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Series Preview: Yankees vs. Blue Jays IV

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They Jays blew their chance to sell high on the hacky Aaron Hill and his team-friendly contract after his big 2009 season. He's hitting .210/.281/.386 this season, albeit with 18 homers. (AP)

This series is chock-full of young pitching talent. Ivan Nova makes his first major league start for the Yankees tonight against 25-year-old strikeout artist Brandon Morrow. Tomorrow night, Dustin Moseley, the dud of the bunch, takes on 24-year-old lefty groundballer Marc "Scrabble" Rzepczynski, and on Wednesday, Phil Hughes faces big lefty Brett Cecil, who is eight days his junior.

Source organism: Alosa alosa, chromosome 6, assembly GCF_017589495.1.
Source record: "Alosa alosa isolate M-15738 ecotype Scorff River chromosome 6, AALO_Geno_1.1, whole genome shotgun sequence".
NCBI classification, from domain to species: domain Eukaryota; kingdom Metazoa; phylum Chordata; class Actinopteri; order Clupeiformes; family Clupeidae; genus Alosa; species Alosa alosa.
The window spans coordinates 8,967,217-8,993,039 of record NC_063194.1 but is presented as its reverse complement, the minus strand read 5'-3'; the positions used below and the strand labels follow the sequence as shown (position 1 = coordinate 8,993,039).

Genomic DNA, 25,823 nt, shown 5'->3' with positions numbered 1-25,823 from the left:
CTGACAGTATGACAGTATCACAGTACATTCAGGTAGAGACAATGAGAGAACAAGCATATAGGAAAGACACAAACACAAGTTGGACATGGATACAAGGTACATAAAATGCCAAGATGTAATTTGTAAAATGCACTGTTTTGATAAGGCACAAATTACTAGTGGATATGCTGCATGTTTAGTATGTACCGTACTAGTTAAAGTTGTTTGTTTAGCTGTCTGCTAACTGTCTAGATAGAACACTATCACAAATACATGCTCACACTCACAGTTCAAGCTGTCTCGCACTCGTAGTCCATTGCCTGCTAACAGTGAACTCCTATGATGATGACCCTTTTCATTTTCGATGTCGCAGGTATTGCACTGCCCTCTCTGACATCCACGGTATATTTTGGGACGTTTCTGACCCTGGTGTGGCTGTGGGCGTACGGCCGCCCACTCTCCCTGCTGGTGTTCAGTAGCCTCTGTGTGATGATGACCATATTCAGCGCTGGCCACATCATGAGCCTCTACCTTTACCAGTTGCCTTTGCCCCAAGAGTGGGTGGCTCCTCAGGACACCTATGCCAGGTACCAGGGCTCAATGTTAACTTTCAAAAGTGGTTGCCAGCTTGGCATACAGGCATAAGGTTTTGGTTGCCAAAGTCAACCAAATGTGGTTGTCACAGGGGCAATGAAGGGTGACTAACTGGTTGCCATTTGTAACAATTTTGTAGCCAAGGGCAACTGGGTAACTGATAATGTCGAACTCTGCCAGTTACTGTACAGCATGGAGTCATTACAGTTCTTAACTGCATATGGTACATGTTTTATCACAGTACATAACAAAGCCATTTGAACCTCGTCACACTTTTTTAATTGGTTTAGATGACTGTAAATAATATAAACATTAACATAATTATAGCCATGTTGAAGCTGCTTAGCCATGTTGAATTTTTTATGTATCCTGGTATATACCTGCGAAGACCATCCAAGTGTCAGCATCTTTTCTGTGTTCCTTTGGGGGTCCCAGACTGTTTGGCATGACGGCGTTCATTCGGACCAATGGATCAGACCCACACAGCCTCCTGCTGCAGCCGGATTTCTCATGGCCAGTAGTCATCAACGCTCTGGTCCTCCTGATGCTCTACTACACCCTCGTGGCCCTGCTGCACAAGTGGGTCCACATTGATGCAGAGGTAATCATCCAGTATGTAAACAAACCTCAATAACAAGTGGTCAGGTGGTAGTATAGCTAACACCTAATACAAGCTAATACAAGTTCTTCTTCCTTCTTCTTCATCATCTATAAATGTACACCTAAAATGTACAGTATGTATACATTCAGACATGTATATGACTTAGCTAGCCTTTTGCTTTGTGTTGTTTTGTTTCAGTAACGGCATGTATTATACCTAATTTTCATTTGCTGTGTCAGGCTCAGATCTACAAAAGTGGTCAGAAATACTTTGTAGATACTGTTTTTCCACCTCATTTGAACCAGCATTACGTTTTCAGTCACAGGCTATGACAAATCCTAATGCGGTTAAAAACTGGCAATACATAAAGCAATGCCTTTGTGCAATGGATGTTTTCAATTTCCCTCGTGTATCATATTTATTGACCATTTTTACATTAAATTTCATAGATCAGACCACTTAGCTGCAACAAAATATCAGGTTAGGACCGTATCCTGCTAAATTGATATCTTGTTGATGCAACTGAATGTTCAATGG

Young pitching continues to be the Blue Jays' strength. Mix in the 25-year-old Romero and 28-year-old Marcum, and the Jays' rotation seems to have regenerated itself in the wake of Roy Halladay's departure, Dustin McGowan's career-derailing shoulder trouble, and Jesse Litsch's similar injury problems (nine starts after returning from Tommy John surgery he tore the labrum in his right hip). Mix in a solid bullpen and an offense that, while problematic, is a constant threat to produce a game-breaking long ball (seven members of the Jays starting lineup have 13 or more home runs this season and the team continues to lead the majors in taters by 20 over the second-place Red Sox and 38 over the third-place Yankees), and the Jays are not a lot of fun to face these days.